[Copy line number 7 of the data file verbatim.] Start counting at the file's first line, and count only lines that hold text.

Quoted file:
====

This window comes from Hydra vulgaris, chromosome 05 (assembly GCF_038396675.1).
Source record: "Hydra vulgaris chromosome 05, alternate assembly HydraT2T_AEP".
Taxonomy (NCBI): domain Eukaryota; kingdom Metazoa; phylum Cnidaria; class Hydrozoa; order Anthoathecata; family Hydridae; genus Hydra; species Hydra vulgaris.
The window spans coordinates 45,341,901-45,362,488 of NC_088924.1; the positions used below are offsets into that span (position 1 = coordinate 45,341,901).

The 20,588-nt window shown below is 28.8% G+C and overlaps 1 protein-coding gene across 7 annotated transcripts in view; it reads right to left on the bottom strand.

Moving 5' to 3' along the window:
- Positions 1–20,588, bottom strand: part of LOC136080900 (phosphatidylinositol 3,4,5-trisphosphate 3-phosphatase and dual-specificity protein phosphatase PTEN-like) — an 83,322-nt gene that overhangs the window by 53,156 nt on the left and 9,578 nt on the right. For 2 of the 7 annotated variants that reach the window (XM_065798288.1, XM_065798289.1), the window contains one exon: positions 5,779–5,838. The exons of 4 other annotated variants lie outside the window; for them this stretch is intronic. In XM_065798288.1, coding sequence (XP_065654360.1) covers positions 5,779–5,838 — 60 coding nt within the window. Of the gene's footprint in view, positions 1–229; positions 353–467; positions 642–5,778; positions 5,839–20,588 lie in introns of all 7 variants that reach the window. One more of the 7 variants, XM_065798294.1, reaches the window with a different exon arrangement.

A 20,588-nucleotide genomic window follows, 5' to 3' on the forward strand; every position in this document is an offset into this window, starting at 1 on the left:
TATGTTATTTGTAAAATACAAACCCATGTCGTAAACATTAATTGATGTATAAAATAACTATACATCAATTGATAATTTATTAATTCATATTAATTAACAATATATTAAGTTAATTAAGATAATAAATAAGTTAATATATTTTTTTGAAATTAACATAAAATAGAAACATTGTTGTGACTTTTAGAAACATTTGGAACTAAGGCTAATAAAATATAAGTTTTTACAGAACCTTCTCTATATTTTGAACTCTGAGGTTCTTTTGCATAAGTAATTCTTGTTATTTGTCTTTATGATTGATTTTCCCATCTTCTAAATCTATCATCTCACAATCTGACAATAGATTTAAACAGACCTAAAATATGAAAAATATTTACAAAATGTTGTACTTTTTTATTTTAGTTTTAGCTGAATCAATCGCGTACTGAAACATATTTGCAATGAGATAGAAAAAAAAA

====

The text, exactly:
- Positions 1–20,588, bottom strand: part of LOC136080900 (phosphatidylinositol 3,4,5-trisphosphate 3-phosphatase and dual-specificity protein phosphatase PTEN-like) — an 83,322-nt gene that overhangs the window by 53,156 nt on the left and 9,578 nt on the right. For 2 of the 7 annotated variants that reach the window (XM_065798288.1, XM_065798289.1), the window contains one exon: positions 5,779–5,838. The exons of 4 other annotated variants lie outside the window; for them this stretch is intronic. In XM_065798288.1, coding sequence (XP_065654360.1) covers positions 5,779–5,838 — 60 coding nt within the window. Of the gene's footprint in view, positions 1–229; positions 353–467; positions 642–5,778; positions 5,839–20,588 lie in introns of all 7 variants that reach the window. One more of the 7 variants, XM_065798294.1, reaches the window with a different exon arrangement.